CFC joins RWC in assessing KAZ Minerals buyout offer as under-valuation

CFC joins RWC in assessing KAZ Minerals buyout offer as under-valuation
Work on an expansion at the Aktogay open pit copper mine in Kazakhstan.
By Kanat Shaku in Almaty November 12, 2020

CFC Management, a Russia-based investment advisor that represents Maxim Vorobyev and other minority shareholders that jointly control approximately 3.6% of the share capital of Kaz Minerals, has said that its clients intend to vote against a £3bn all-cash buyout offer to take the Kazakh copper miner private. 

The announcement comes after KAZ Minerals' fifth biggest investor RWC Partners said earlier that it plans to vote against the offer. Both CFC Management and RWC Partners see the buyout offer, organised by the company’s chairman Oleg Novachuk and KAZ Minerals director Vladimir Kim, as an under-valuation. RWC Partners owns just under 3.3% of KAZ Minerals.

“Nova has put into action a plan that takes advantage of the fact that Kaz Minerals’ share price has been under significant pressure in 2020 due to a number of factors, including the Covid-19 pandemic and uncertainty around the US elections,” said Ekaterina Chernova, CFC management CEO. “If successful at the current value and without an increase in price, the offer will prevent the current minority shareholders of KAZ Minerals from realising the full value of their investment and will not allow them to benefit from growing copper prices, the launch of Aktogay-2 and the development of Baimskaya. We will advise our clients to vote against the Offer.”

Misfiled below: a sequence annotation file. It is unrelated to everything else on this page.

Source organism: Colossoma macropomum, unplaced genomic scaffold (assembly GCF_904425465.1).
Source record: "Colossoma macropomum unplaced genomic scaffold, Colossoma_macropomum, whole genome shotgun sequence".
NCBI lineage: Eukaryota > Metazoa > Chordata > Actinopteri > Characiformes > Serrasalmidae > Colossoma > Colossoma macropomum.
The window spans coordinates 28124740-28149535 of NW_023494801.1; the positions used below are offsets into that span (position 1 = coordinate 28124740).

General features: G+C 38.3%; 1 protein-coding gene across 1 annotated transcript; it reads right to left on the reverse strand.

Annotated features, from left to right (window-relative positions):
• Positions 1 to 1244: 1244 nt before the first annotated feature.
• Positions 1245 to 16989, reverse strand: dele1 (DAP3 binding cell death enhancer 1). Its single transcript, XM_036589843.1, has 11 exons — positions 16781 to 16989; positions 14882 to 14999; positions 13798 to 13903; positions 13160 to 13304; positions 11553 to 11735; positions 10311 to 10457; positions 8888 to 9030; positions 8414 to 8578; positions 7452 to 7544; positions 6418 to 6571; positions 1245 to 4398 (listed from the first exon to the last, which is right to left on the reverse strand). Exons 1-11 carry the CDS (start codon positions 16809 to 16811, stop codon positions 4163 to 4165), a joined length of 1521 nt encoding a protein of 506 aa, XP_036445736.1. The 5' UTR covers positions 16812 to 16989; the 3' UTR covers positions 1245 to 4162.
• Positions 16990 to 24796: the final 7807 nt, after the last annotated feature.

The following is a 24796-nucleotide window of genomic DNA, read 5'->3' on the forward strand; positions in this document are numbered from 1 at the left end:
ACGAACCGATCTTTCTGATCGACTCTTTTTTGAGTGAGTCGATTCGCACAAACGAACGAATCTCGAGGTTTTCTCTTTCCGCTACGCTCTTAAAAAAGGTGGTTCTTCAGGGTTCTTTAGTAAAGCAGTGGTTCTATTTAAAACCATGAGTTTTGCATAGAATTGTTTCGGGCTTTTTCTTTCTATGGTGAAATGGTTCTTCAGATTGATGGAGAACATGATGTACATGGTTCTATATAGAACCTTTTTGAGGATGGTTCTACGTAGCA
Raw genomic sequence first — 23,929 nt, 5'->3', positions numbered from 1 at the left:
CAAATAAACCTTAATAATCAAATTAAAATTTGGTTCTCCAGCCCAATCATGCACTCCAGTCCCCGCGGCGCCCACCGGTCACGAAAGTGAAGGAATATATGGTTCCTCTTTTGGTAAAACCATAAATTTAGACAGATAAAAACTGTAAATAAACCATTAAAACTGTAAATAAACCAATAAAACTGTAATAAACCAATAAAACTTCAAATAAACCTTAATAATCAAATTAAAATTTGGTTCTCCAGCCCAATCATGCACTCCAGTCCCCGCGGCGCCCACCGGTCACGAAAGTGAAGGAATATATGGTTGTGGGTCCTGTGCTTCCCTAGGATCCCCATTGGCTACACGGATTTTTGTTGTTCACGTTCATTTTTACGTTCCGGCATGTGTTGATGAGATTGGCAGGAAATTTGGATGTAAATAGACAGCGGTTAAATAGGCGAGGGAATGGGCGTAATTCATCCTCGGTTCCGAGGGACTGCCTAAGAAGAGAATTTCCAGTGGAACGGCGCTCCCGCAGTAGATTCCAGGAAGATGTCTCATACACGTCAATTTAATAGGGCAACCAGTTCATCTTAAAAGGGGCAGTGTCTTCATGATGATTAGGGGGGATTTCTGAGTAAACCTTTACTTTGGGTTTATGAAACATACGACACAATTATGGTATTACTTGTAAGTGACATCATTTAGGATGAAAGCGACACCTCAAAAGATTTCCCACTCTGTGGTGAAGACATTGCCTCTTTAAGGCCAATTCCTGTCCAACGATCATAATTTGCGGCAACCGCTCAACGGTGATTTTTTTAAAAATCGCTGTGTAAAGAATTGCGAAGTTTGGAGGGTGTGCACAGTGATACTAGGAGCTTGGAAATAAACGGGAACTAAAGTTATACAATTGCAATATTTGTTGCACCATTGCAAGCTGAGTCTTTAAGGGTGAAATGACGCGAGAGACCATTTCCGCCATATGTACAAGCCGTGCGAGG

The offer was set at £6.40 per share, offering a 12% premium on the previous day's close. The offer is for the 61% of shares in the company not already owned. The buyout would take place via the Nova Resources consortium created by the two shareholders for the purpose. Kim and Novachuk aim to cover the deal via a loan from Russian investment bank VTB, Interfax news agency reported. KAZ Minerals stands as the largest copper producer in Kazakhstan. 

"We are deeply underwhelmed by the offer, as we believe it materially undervalues the company's existing and future projects and, under current conditions, we will look to vote against the proposal in order to preserve shareholders' interests," James Johnstone, co-head of the RWC Emerging and Frontier Markets team, said in a written statement.

Share price skyrocketed then fell back

KAZ's share price had gained 18% so far in the year to date prior to the offer. It skyrocketed by 240% within three years of listing in 2005, but it currently trades at around the same price as when it first listed in London.

KAZ Minerals and its subsidiaries engage in mining and processing copper and other metals in Kazakhstan and Kyrgyzstan. The company operates the Aktogay and Bozshakol open pit copper mines in Kazakhstan along with three underground mines. It is also developing the Bozymchak copper-gold mine in Kyrgyzstan. Moreover, the firm is developing the Baimskaya copper deposit in Russia’s Chukotka autonomous region.

On October 28, Kaz Minerals said an independent committee of the board was recommending shareholders accept the offer. Novachuk explained the rationale for the offer as a result of the company’s “higher risk, capital intensive strategy”, which may be “misaligned with the preference of many investors in the mining sector.”

Nova Resources also said separately that the development of the Baimskaya copper mine in Russia, bought by KAZ Minerals in 2018, “would be best undertaken away from public markets as a private company”. 

The $900mn purchase of the undeveloped Baimskaya mine surprised shareholders, leading to a sell-off in the stock after the announcement of it. The mine’s development is set to cost $7bn and take seven years to carry out. KAZ Minerals referred to the mine as one of the world’s biggest undeveloped copper assets.